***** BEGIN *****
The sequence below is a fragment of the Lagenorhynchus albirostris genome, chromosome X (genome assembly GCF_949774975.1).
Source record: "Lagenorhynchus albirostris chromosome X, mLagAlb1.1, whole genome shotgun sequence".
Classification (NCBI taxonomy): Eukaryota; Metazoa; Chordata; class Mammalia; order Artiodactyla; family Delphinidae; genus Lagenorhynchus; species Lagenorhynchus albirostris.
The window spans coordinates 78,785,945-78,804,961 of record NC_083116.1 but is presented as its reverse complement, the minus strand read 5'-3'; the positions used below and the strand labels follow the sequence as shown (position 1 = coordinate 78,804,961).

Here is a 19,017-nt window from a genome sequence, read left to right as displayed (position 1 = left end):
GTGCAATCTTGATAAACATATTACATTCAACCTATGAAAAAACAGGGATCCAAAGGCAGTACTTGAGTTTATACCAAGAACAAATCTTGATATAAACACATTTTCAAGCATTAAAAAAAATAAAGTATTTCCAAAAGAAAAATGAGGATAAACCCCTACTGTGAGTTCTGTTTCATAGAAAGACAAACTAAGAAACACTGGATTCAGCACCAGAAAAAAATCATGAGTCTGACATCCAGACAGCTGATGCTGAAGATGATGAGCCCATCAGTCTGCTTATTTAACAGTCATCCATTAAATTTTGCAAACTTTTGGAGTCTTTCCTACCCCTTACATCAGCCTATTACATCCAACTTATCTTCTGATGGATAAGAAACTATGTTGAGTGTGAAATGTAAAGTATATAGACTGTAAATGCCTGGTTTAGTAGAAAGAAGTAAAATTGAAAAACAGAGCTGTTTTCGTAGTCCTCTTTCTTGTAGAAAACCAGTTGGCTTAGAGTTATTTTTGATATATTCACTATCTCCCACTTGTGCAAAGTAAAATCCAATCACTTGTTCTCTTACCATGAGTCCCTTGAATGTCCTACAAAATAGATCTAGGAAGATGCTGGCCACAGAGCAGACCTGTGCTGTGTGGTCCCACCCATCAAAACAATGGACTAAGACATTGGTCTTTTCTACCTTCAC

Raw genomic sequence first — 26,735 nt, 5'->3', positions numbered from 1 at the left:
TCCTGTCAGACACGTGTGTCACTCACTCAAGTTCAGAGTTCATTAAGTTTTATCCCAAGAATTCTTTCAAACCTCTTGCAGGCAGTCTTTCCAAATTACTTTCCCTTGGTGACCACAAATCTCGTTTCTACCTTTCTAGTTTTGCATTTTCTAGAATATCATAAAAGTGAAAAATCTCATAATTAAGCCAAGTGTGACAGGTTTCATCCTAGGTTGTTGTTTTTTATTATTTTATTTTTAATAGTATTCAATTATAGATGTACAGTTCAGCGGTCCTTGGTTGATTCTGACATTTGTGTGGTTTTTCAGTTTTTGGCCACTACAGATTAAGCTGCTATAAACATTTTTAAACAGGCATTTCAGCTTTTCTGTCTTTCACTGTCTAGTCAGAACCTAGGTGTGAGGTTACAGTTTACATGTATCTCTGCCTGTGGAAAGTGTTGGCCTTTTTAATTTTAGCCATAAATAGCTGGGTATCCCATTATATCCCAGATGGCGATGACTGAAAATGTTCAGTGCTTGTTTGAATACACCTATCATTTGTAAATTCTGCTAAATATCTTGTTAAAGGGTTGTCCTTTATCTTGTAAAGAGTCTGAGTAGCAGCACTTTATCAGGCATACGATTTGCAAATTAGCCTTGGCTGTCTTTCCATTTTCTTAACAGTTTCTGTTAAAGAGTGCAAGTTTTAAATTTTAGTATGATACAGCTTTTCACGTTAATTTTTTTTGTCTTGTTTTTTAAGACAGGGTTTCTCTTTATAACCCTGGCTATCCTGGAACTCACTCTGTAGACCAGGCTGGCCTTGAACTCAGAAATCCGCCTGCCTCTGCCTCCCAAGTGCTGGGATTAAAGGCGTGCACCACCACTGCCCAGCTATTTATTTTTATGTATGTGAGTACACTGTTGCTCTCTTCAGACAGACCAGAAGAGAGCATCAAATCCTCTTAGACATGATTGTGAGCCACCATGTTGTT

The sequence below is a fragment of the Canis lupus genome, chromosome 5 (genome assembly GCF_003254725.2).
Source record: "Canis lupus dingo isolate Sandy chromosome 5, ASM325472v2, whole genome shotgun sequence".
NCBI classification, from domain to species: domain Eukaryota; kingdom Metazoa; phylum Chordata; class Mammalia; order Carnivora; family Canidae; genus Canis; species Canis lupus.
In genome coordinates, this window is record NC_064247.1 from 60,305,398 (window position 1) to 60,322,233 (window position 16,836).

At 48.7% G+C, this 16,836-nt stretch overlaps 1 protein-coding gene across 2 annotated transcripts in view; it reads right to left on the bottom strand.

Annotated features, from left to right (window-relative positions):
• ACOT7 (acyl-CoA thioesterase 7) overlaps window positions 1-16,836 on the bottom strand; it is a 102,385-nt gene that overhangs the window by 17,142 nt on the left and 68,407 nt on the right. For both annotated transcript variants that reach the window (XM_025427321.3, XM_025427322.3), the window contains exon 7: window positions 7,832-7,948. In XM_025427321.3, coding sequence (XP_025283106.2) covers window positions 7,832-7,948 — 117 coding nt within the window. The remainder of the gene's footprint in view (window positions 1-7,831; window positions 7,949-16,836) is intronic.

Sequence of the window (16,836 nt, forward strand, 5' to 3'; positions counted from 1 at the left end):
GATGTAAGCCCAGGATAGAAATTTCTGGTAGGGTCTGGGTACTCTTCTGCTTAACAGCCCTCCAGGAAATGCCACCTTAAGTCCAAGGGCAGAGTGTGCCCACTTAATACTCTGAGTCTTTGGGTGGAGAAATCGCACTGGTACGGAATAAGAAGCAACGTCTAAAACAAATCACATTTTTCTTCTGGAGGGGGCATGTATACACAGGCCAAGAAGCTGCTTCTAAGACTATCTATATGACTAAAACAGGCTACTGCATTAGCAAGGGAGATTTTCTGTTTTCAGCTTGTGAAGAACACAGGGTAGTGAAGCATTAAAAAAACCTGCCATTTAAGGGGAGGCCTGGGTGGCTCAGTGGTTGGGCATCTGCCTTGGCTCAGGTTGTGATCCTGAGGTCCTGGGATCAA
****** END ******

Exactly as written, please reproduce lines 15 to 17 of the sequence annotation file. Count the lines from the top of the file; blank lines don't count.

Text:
• ACOT7 (acyl-CoA thioesterase 7) overlaps window positions 1-16,836 on the bottom strand; it is a 102,385-nt gene that overhangs the window by 17,142 nt on the left and 68,407 nt on the right. For both annotated transcript variants that reach the window (XM_025427321.3, XM_025427322.3), the window contains exon 7: window positions 7,832-7,948. In XM_025427321.3, coding sequence (XP_025283106.2) covers window positions 7,832-7,948 — 117 coding nt within the window. The remainder of the gene's footprint in view (window positions 1-7,831; window positions 7,949-16,836) is intronic.

Sequence of the window (16,836 nt, forward strand, 5' to 3'; positions counted from 1 at the left end):
GATGTAAGCCCAGGATAGAAATTTCTGGTAGGGTCTGGGTACTCTTCTGCTTAACAGCCCTCCAGGAAATGCCACCTTAAGTCCAAGGGCAGAGTGTGCCCACTTAATACTCTGAGTCTTTGGGTGGAGAAATCGCACTGGTACGGAATAAGAAGCAACGTCTAAAACAAATCACATTTTTCTTCTGGAGGGGGCATGTATACACAGGCCAAGAAGCTGCTTCTAAGACTATCTATATGACTAAAACAGGCTACTGCATTAGCAAGGGAGATTTTCTGTTTTCAGCTTGTGAAGAACACAGGGTAGTGAAGCATTAAAAAAACCTGCCATTTAAGGGGAGGCCTGGGTGGCTCAGTGGTTGGGCATCTGCCTTGGCTCAGGTTGTGATCCTGAGGTCCTGGGATCAA